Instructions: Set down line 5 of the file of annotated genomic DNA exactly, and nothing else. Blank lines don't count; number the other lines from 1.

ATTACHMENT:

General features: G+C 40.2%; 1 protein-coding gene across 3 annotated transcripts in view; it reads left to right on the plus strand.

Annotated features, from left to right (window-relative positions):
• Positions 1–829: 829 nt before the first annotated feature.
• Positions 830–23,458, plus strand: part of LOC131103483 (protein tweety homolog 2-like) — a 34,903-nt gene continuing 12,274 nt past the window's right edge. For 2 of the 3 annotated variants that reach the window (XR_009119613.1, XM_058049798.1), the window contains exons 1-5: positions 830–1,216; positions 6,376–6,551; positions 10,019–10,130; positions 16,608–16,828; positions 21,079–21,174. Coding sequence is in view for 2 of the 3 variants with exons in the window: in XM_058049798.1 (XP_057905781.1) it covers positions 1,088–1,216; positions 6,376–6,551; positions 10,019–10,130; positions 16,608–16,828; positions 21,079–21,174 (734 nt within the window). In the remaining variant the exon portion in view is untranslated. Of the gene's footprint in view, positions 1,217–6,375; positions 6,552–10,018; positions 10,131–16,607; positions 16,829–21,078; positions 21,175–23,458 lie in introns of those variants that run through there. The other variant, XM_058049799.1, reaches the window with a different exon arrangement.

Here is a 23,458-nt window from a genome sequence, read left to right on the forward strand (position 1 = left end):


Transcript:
Here is a 23,458-nt window from a genome sequence, read left to right on the forward strand (position 1 = left end):